Read “ICT and start-up growth still uneven across the EU?” to get an insight into the situation of Start-ups across Europe.
How can entrepreneurship be encouraged across Europe?
“An important programme from the EU is the Erasmus programme for Entrepreneurs that allows people without experience but motivated to develop a company to travel around Europe and find a company in their sector and learn from high-ranking managers and go back to their own countries and develop their own companies out of the new experience. But sometimes the best examples are not in Europe. Thus, this is why I have tabled a proposal for a new programme, called ALECO, funded by 1 million Euros, supposed to provide to whoever want it – not only to youngsters, but also whomever wants to develop a company or has recently created one – the possibility to travel to Singapore, China, United States or wherever the best example might be. Because if an entrepreneurs wanted to set up a company building 3D printers, it would be hard for him or her to find companies that could be a good example of that. Conversely, in China they build houses with 3D printers and that maybe would the best destination for that entrepreneur to see how they make them.”
What role should member states play in order to foster youth entrepreneurship?
“Cooperation between Member States is important for the Union. This is why I would have trans-border cooperation projects, to improve cooperation between country – not just to build bridges or roads but rather to improve communication, which can take so many different forms. But laws are created here, at the European level. When you observe closely at the national level, even more burden is created with gold-plating. Another example is youth guarantee, which works very well in Scandinavian countries. But the results are quite different in Mediterranean countries. This shows that, no matter how long we have been in the Union together, especially the funding members, things are still so different at the national level. One procedure or programme is not working equally well in every Member State. So, if we want to get the best out of an initiative, we need to adapt it at the national level to every Member State. Otherwise, while supporting young farmers in France, which is a huge sector there, would not work as well as in Finland. Therefore, we need to change the projects to be financed because maybe Finland economy is better at ICT for example. But one sector should not be a prioritised than others.”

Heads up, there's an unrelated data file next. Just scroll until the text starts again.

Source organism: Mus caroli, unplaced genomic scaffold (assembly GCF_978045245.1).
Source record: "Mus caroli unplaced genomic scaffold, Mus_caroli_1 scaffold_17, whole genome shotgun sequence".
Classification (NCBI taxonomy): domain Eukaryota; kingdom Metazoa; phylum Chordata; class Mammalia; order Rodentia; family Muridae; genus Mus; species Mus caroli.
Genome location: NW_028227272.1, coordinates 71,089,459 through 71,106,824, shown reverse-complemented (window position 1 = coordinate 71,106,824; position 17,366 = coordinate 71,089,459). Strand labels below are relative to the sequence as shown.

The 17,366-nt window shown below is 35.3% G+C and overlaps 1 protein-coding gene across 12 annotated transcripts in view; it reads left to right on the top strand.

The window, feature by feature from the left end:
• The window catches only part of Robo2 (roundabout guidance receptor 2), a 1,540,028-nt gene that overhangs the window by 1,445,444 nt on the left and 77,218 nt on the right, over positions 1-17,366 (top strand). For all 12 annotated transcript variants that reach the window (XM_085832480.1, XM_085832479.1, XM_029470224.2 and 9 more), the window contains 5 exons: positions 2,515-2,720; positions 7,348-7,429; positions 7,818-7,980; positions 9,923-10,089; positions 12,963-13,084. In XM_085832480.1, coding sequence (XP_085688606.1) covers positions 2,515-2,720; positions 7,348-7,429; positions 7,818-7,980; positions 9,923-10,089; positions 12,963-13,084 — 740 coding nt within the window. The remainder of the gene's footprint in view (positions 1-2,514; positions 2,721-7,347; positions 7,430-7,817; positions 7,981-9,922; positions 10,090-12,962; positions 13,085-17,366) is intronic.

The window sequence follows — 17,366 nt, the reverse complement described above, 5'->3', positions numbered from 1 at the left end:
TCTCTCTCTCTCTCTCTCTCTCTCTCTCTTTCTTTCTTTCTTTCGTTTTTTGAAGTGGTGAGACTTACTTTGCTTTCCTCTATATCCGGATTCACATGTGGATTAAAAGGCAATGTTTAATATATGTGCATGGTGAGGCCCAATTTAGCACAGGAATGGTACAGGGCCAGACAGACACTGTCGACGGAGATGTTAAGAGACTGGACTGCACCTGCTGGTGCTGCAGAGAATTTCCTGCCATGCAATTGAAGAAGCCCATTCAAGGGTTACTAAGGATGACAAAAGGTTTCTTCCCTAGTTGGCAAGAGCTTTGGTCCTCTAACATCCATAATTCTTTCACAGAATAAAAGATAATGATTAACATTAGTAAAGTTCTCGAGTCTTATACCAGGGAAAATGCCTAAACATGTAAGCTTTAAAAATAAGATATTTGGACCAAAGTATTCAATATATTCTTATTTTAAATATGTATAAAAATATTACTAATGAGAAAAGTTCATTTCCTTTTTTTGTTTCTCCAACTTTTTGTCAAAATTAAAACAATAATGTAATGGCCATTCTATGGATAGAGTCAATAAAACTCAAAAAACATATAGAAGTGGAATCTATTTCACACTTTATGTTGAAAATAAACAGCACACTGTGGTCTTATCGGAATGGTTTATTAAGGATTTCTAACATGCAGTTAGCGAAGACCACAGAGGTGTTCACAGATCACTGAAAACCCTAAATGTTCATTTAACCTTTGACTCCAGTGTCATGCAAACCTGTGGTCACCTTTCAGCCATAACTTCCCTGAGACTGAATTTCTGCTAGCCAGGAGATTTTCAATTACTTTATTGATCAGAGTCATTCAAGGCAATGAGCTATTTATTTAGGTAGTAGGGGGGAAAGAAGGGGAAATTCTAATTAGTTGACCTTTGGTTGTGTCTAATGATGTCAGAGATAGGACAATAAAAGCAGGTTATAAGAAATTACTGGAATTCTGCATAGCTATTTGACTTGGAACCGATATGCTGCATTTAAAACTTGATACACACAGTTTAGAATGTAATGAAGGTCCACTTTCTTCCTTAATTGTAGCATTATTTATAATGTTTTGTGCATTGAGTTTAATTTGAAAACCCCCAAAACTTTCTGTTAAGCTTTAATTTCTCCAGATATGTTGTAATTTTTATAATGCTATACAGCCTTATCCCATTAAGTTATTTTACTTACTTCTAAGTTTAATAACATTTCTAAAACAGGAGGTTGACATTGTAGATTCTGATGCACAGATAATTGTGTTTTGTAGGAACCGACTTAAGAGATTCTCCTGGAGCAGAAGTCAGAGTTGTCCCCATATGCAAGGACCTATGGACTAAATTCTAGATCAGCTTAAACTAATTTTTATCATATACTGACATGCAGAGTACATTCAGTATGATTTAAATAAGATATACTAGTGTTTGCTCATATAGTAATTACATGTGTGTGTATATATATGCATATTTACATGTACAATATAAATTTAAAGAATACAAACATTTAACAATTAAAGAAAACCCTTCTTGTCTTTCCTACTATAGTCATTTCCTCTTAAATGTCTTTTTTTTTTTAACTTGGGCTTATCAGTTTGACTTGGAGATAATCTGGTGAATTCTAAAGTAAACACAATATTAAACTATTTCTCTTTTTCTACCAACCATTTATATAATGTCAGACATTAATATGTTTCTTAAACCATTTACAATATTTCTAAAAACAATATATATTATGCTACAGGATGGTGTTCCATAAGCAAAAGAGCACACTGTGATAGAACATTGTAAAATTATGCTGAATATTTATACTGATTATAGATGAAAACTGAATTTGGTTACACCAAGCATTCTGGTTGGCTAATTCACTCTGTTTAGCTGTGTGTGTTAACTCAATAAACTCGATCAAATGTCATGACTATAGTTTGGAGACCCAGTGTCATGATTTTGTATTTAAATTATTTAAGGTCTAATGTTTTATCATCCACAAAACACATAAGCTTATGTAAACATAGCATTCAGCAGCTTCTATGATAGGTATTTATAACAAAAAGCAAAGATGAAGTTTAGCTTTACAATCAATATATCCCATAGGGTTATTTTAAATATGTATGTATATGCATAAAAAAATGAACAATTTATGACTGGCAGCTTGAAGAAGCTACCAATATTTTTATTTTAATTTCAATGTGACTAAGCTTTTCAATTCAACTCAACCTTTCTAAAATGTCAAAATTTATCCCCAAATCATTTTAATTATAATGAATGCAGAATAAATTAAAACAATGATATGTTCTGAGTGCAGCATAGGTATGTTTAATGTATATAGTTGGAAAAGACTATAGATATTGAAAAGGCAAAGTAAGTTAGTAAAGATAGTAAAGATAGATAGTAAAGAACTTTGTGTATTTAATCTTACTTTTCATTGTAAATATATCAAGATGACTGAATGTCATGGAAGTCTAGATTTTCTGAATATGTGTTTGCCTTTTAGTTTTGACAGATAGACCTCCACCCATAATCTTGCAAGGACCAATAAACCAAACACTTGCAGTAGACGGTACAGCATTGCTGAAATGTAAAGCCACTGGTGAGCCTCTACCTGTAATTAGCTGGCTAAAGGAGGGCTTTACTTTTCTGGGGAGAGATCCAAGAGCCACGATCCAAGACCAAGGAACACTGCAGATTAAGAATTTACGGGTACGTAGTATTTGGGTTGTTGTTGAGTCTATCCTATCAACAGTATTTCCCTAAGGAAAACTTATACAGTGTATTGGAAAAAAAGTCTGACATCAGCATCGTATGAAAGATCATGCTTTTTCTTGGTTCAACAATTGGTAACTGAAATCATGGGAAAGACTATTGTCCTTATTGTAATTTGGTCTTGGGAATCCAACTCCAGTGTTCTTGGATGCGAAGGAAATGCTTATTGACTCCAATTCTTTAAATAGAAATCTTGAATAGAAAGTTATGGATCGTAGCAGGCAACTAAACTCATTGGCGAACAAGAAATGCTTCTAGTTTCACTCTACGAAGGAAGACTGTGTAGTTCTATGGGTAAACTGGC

What do you mean when you said that a sector should not be prioritised than others?
“When you focus only on one thing is not good, because at the end, it would be as successful as you though. When I took part into the negotiation of the Budget, we were debating on whether having margins to cover unexpected expenditures. In order to do so, they wanted to cut funds for some ongoing programmes, but I do not believe that is the way it should go, because if we will need to tackle the migration crises or enhance our external border in the future, that does not mean that we have to stop spending on horizon 2020 programmes for ICT or for innovation, as well as facilities connecting Europe. At some point, we will figure out how to solve the migration crisis but then we will see that we have created so many other crises due to the lack of funding for youth employment, for innovation, for SMEs – which is the backbone of the European economy. So, along with solving certain problems we should not forget, to provide what is necessary for other EU priorities.”
So, how do you think young people could be helped in such a period of economic hardship?
“I do not say that supporting youth entrepreneurs mean cutting funds for any other youth programme initiatives. What I am saying is, when funds are allocated in order to get youth hired and reduce youth unemployment rate at the end of the month, then those funds might eventually finish and young people might be unemployed again, while if the supports went to those creating jobs, this would be more sustainable. Not everyone must be an entrepreneurs and this should not be the only way to solve the problem, of course. But this is the sense of initiatives such as youth guarantee or the EU Skills Agenda proposed by the Commission last week. This is the direction where we heading to and there a lot of programmes to support youth unemployment. But I believe we should start changing and adapting the educational system. History repeats and, like during the industrial revolutions, the development causes hard times for many people who lose their jobs. In order to be competitive, these people would need new skills to face the new job market. If 10 years ago we simply needed an engineer specialised in automotive components, but now we have electric cars and we need more people to work on them. So, if we start now, in 15 years we’ll get suitable specialists in the areas we are interested in. Along with programmes funding, we need reforms not only in legislation but also in education.”